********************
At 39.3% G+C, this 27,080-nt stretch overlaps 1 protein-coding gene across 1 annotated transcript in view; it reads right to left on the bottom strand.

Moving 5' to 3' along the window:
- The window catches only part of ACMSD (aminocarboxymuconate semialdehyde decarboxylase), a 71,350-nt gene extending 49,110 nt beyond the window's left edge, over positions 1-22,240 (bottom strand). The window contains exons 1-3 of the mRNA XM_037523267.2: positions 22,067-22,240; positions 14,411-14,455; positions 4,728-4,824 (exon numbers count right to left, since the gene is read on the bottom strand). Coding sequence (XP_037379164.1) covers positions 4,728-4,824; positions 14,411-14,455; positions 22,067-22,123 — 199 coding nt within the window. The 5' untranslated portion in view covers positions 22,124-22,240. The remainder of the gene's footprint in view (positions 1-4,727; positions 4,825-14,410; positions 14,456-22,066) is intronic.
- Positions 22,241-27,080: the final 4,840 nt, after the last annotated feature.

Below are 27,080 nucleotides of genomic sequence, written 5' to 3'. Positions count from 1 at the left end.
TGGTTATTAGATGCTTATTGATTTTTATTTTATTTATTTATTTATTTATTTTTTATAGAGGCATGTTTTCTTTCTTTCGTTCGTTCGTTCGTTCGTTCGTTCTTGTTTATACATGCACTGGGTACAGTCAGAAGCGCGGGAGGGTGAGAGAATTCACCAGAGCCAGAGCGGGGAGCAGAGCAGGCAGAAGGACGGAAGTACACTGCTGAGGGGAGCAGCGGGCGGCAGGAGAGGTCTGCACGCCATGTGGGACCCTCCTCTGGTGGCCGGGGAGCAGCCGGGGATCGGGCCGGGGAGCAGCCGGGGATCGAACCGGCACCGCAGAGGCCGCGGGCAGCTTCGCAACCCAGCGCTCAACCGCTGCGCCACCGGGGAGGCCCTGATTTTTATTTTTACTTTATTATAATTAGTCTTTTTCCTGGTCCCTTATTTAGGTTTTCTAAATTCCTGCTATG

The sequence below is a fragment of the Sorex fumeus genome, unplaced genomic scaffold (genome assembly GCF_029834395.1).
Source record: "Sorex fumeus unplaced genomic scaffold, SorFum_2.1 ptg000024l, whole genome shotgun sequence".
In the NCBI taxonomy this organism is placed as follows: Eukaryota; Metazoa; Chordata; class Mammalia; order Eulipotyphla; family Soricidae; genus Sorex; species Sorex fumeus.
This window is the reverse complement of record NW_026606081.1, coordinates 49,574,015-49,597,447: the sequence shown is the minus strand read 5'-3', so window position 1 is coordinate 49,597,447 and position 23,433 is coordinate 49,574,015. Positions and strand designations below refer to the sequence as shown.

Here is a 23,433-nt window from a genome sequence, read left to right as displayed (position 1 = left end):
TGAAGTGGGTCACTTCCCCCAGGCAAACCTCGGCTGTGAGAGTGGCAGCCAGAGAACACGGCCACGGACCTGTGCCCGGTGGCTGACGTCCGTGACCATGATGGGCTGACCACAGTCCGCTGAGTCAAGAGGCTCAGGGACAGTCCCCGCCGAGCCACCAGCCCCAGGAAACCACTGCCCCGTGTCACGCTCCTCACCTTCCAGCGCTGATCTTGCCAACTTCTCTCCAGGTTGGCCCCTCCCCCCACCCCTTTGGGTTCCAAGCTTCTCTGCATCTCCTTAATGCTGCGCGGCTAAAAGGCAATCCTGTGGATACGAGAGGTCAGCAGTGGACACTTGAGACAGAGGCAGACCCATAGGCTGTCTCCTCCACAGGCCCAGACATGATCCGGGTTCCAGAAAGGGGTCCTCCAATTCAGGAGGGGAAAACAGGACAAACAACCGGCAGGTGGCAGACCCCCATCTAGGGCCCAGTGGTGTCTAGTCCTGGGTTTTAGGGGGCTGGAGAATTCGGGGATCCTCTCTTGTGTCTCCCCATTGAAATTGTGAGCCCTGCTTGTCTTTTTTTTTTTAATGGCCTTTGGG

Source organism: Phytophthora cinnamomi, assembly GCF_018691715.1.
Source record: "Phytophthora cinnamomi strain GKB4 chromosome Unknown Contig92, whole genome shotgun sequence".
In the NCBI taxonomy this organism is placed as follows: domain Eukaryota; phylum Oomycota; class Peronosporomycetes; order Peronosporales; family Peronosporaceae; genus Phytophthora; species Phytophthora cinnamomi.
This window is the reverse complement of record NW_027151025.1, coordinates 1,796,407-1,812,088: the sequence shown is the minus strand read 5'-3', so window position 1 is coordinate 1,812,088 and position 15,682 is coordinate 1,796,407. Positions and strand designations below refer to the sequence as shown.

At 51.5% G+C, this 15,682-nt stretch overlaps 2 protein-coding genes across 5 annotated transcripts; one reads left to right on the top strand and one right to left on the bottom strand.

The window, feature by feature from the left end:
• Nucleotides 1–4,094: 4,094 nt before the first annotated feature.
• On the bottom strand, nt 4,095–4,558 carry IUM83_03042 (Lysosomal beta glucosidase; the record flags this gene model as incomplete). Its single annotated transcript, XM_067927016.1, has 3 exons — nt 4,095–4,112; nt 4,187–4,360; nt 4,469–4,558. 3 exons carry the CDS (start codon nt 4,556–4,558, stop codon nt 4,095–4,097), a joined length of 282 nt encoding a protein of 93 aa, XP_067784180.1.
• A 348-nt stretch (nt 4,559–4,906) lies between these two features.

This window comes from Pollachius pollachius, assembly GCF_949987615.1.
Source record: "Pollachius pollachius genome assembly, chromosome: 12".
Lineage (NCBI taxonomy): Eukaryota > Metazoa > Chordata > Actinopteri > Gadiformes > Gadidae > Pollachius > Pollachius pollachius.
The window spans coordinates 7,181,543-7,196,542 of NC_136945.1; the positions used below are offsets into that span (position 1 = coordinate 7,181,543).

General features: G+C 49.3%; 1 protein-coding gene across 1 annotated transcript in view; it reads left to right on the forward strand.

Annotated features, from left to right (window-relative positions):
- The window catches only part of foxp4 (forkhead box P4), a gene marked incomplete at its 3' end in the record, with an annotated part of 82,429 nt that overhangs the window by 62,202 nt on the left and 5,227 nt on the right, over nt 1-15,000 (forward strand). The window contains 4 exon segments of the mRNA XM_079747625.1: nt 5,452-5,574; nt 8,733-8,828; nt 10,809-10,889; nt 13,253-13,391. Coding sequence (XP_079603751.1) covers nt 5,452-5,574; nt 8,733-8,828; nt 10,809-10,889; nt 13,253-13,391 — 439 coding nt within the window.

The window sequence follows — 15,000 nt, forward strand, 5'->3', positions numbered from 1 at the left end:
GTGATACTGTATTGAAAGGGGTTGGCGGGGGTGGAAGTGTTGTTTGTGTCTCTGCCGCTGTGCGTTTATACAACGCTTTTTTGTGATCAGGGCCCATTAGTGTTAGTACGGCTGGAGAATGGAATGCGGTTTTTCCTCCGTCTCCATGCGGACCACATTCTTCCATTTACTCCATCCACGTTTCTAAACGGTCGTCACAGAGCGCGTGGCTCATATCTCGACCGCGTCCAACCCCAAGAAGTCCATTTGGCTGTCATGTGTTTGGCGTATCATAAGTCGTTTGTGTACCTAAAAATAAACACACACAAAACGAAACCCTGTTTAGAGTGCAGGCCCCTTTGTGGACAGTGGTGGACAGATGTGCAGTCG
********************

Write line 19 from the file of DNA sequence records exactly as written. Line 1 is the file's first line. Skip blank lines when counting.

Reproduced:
• Nucleotides 1–4,094: 4,094 nt before the first annotated feature.